Johannesburg - President Jacob Zuma visited Nkaneng in Wonderkop on Wednesday afternoon to listen to striking workers at the Lonmin platinum mine in Marikana, North West.
Worker leader Xolani Nzuza briefed the president about events that ended in police shooting dead 34 people last Thursday, and wounding 78.
He told Zuma that the strikers wanted the mine to pay all workers R12 500 a month.
Zuma told the crowd that he had instituted a commission of inquiry to investigate the shooting.
It would then present him with a report that would enable him to know who was right and who was wrong.
The leaders requested Zuma to go and inspect the scene where the shooting happened.
When Zuma's convoy left, the group of workers followed his car anticipating that he would stop at a hill where the miners were shot, but his convoy just drove past.
It was not clear whether he would visit the scene later.
Hundreds of striking workers converged on top of the hill around 14:30, expecting Zuma to visit the scene of the shooting.
In the week leading up to the shooting, 10 people - including two police officers and two security guards - were killed.
The protests were believed to be linked to rivalry between the National Union of Mineworkers and the Association of Mineworkers and Construction Union over recognition agreements at the mine.
Workers also wanted higher wages.
Meanwhile, Zuma's scheduled engagements in the province were cancelled in the aftermath of the Lonmin events, the presidency said.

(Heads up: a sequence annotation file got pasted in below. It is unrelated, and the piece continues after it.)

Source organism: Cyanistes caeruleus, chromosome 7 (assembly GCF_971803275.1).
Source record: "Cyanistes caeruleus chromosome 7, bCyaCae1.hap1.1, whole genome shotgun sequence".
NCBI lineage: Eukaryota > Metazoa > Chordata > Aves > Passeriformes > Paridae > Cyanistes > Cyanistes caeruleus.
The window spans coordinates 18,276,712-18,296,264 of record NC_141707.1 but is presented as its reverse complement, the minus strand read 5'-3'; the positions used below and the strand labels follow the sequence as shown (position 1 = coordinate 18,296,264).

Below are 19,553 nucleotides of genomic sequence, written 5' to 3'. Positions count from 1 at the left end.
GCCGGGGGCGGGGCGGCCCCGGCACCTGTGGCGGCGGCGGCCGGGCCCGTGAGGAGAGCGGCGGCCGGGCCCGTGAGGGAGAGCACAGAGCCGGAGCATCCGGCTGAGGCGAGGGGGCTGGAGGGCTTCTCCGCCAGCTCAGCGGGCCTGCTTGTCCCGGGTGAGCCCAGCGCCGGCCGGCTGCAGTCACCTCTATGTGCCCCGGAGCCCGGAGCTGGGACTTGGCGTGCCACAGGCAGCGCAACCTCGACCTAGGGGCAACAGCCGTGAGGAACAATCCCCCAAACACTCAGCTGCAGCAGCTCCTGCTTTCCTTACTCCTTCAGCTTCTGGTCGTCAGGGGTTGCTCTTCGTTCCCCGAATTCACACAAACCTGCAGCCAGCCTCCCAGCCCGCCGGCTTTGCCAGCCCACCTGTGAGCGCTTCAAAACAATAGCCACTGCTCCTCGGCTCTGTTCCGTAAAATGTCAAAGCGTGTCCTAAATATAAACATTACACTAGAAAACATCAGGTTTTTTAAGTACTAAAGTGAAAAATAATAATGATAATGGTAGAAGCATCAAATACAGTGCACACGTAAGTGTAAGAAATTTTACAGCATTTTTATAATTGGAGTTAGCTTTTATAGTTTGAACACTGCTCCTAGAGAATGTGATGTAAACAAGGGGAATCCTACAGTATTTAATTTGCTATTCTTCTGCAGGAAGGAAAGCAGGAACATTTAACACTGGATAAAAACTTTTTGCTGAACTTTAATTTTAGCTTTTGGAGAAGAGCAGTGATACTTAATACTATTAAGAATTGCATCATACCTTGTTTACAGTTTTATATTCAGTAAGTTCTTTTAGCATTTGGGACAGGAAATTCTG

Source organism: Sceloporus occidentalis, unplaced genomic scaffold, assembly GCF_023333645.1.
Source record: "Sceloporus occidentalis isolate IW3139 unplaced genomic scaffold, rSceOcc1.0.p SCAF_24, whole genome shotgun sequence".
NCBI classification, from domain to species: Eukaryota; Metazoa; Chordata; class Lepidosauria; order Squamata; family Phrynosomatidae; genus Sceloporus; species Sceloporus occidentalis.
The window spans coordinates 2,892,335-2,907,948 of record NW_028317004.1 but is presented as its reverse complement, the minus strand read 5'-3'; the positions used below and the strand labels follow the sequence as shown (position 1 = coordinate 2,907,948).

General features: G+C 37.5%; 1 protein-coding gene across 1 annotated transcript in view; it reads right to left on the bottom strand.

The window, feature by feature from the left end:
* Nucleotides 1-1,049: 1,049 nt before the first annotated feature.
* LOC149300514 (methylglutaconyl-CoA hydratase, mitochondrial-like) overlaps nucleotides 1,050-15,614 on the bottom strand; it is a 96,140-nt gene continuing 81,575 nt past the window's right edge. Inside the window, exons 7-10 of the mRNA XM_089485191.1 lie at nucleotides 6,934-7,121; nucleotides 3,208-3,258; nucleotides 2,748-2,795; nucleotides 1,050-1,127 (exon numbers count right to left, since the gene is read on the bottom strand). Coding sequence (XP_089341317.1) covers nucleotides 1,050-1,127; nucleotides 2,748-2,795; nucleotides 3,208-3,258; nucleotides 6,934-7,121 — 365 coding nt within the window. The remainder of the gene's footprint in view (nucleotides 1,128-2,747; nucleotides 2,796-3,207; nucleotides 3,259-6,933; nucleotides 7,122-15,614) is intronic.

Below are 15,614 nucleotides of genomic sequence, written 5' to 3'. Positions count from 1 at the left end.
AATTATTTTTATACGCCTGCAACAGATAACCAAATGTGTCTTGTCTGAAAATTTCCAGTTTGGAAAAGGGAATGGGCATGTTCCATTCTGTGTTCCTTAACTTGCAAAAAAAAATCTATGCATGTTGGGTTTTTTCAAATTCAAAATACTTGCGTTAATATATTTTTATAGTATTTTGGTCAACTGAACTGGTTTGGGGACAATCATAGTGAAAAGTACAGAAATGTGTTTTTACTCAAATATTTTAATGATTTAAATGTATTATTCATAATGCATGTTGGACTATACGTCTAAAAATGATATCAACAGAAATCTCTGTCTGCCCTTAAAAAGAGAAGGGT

"All public engagements during this period of mourning have been cancelled," spokesperson Mac Maharaj said.
The department of agriculture said the visit, which was part of the Masibambisane rural development initiative, was postponed until further notice.
"The revised date will be communicated once finalised," it said.
Zuma's weekend schedule would have included overseeing various developmental projects in the province. These included upgrades to irrigation schemes, as well as livestock and other food security projects.
He was also scheduled to speak at the Taung Agricultural College on Sunday.
Masibambisane is a presidential-led initiative to ensure the implementation of agricultural and rural development projects in the country.
The project was also reportedly behind the R2bn "Zumaville" town project, to be built near Zuma's rural homestead in Nkandla, KwaZulu-Natal.